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* New student visa rules: Tier 4 of the Points-Based System

The new rules for student visas were published on Monday 9 March 2009.
For policy guidance notes see:
The detailed rules are shown here:
The new rules will apply to any application for a student visa or student visa extension which is received on or after 31 March 2009.
For a summary of some of the main points, see: Prepare/Visa

* Free theatre tickets for people under 26

From Monday 16 February 2009 until March 2011 a limited number of free tickets will be available for performances at many of the smaller theatres (not for West End shows). To be able to buy these tickets you must be living in the UK and be aged under 26. For full details, see the "A Night Less Ordinary" section on this page: Life/Entertainment/Theatre/Tickets

* Identity cards for students extending their visas in the UK

From 25 November 2008, non-EEA students and their dependents who want to extend their visas in the UK will need to provide biometrics (face picture and scan of their ten fingerprints) for an identity card. They will need to make an appointment at one of the identity card centres in Croydon, Cardiff, Glasgow, Northern Ireland, Sheffield, Solihull or Liverpool.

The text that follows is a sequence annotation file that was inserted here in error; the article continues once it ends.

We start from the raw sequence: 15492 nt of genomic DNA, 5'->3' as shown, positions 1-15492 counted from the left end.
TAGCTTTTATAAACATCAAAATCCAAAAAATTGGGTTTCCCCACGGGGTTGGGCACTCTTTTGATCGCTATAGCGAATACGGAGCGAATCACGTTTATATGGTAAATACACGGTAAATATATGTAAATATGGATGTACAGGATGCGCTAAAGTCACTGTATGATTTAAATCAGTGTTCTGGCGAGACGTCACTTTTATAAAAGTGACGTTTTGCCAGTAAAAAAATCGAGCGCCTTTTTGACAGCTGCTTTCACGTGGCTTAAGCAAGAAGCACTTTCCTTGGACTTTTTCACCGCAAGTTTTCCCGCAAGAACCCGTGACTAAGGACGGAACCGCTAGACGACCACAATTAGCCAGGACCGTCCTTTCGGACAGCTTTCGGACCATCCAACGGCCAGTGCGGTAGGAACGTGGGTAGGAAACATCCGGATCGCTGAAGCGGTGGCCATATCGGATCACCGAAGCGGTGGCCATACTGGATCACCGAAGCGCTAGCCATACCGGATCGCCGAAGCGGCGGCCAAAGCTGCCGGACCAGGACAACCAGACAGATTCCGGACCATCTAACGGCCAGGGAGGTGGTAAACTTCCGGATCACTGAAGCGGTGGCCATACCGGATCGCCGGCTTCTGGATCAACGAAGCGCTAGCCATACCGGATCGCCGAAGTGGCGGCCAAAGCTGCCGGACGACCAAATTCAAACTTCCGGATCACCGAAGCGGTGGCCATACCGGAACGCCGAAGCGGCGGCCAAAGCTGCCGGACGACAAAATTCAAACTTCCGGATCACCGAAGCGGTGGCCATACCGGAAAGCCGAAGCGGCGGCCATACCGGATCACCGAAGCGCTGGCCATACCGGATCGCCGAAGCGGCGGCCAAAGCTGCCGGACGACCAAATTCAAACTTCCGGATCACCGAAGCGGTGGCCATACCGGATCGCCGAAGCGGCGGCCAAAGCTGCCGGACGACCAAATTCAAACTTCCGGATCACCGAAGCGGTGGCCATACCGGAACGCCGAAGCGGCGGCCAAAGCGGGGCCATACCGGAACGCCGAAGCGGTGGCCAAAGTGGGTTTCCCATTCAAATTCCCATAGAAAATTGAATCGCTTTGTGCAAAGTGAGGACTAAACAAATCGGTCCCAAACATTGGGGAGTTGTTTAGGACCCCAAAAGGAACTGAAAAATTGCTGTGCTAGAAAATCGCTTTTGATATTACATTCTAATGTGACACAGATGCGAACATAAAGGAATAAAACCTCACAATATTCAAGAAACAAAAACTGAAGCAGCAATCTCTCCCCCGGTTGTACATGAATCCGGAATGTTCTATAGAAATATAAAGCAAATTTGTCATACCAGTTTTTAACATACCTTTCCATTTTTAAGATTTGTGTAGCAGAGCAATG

* New rules for international students

The Home Office is introducing new rules for international students coming to the UK.

The proposals for the new points-based system for student visa applications were published in July 2008.

The implementation plan for the new points-based system for student visa applications (Tier 4) was published on 30 October 2008.
The new points-based system will apply to applications made after the end of March 2009. See:

See also: Prepare/Visa

* Bogus (fake) education

BBC London has recently made an investigation into bogus education:
The focus of the investigation was on fake degrees issued by Irish International University (which is neither Irish nor a university).
It also reported on the prosecution of the director of LBT College, 100 Christian Street, London E1 1RS (
For a guide to bogus schools and how to identify them, see: Course/Bogus-Schools

* Astral Tours goes out of business

A tour company called Astral Tours (providing trips out of London) has ceased operations in the last week of October 2007.
Note that before booking a tour which includes an overnight stay it is worth checking to see if it is a member of the Travel Trust Association ( - if it is, it should mean that you will get your money returned if the company goes bankrupt after you have paid.